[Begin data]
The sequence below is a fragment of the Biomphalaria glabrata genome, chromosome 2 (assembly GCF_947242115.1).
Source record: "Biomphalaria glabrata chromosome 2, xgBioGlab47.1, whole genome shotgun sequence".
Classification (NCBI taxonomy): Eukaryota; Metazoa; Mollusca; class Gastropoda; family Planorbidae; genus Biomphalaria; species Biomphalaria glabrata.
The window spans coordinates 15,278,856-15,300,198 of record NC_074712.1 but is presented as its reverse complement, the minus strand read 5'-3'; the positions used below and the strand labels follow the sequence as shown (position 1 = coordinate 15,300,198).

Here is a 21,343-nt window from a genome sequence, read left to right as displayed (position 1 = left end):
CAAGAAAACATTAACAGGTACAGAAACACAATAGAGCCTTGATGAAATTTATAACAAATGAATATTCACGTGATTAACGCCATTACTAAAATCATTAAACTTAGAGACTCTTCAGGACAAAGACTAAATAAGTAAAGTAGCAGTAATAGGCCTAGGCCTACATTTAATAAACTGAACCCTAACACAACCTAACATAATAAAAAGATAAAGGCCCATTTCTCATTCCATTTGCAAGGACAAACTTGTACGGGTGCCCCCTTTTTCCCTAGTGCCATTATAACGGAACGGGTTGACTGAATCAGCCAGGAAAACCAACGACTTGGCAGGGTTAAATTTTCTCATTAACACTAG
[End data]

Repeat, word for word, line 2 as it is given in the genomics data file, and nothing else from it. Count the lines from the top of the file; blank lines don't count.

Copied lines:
Source record: "Biomphalaria glabrata chromosome 2, xgBioGlab47.1, whole genome shotgun sequence".